I don’t know why, but it seems I seldom agree with my colleagues in the Automobile Journalists Association of Canada Car of the Year selections.
This year is no exception.
In line with the concept that “everyone’s out of step except MY son”, they got three of the four major awards wrong for 2009.
Fortunately, they got the most major one right – the Hyundai Genesis is Canada’s Car of the Year.
It was as close as close gets – it garnered 806 points in the final balloting, while the Mazda6 earned 805. I knew this would be close, but I didn’t think it would be THAT close.
The Toyota Corolla came third, well back.
For Utility Vehicle of the Year (AJAC’s term to lump pick-ups, SUVs and Crossovers together) the worthy winner wasn’t even on the finalists’ roster. That of course would have been the Ford F-Series pick-up.
We understand that while AJAC’s Test Fest program is by far the most sophisticated and rigorous of any such program in the world, one drawback is that we really do not have the time and facilities to properly evaluate the things that trucks are supposed to do well. As a result, the Dodge Ram beat out the F-Series in the first round, because the things the Ram is good at, notably on-road ride, were more persuasive.
At least the right car company got the award, with Ford’s Oakville-built Flex crossover taking home the hardware.
The Mercedes-Benz M-Class and Subaru Forester were the other finalists.
Best New Design is not supposed to be merely a beauty contest, but reflect good aesthetics combined with good functionality.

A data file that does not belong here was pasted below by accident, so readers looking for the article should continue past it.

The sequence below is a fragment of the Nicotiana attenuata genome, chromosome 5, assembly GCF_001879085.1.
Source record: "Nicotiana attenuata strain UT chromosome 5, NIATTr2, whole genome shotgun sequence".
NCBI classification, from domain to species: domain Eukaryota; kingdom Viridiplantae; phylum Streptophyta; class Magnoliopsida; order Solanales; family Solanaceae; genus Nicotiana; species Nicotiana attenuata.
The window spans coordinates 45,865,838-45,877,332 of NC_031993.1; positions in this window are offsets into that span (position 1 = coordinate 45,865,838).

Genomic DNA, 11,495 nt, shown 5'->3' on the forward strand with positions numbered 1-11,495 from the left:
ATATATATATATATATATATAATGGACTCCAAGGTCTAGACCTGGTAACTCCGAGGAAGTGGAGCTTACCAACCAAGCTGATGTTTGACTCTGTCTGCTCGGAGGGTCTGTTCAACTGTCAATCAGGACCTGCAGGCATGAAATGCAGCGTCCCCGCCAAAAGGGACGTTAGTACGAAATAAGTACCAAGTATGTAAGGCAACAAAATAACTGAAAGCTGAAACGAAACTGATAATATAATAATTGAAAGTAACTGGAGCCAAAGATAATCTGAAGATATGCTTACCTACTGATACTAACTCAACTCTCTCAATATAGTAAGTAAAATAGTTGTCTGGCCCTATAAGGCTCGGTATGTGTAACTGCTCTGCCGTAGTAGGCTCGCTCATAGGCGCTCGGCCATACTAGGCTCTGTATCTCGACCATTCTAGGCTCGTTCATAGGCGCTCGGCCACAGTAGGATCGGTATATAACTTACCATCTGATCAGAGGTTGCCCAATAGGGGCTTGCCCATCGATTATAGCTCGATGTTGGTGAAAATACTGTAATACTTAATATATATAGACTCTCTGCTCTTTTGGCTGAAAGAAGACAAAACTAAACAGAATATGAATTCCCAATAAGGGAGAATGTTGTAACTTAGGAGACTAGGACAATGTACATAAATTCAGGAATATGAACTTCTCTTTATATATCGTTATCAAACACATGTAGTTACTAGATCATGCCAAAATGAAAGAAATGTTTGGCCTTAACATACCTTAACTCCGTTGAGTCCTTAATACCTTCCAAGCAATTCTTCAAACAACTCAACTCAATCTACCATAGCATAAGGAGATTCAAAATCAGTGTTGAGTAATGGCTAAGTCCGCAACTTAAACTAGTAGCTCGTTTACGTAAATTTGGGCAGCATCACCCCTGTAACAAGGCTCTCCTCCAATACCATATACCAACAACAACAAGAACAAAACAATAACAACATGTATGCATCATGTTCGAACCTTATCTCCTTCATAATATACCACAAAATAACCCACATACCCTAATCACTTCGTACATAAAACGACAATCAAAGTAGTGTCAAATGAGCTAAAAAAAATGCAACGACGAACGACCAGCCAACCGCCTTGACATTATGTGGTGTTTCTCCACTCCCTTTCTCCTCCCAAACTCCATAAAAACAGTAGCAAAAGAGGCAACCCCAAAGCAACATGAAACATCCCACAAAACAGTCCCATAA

But seeing photos of the Honda Fit and the Jaguar XF together on the screen during the presentation – well, how could anyone vote for that ugly, boxy, dumpy little thing over that gorgeous Jaguar?
I hardly have to tell, you the result, do I?
The other finalist was the comely Volkswagen Passat CC.
I admit, I am in the minority on the Fit. Graeme Fletcher chose it as the overall Car of the Year for TSN’s Motoring 2009, and several other journos whose opinion I generally respect really like this car.
In addition to it being ugly, I think it is gutless, noisy, cheap-looking inside - and it has lousy outward visibility.
It takes a lot more than a semi-clever folding rear seat to make up for that in my books.
In Best New Technology, I won’t deny that Mitsubishi’s modestly-named Super all-wheel drive control system is pretty slick when you’re trying to eke that last one tenth of one percent of performance out of your Lancer Evolution X rally-rocket, although I don’t know that it’s a whole lot better than a couple of other systems out there at the moment.
But compared to Nissan’s simulated overhead camera parking assist, which can be used every time you drive the car to make sure you don’t fiend your alloy wheels on the curb or run over your kid’s bike?
Not even close.
GM’s OnStar police pursuit terminating system, the other technology finalist, is also more real-world, in my view.
I’d say “Wait ‘til next year”, but I bet it won’t be any different.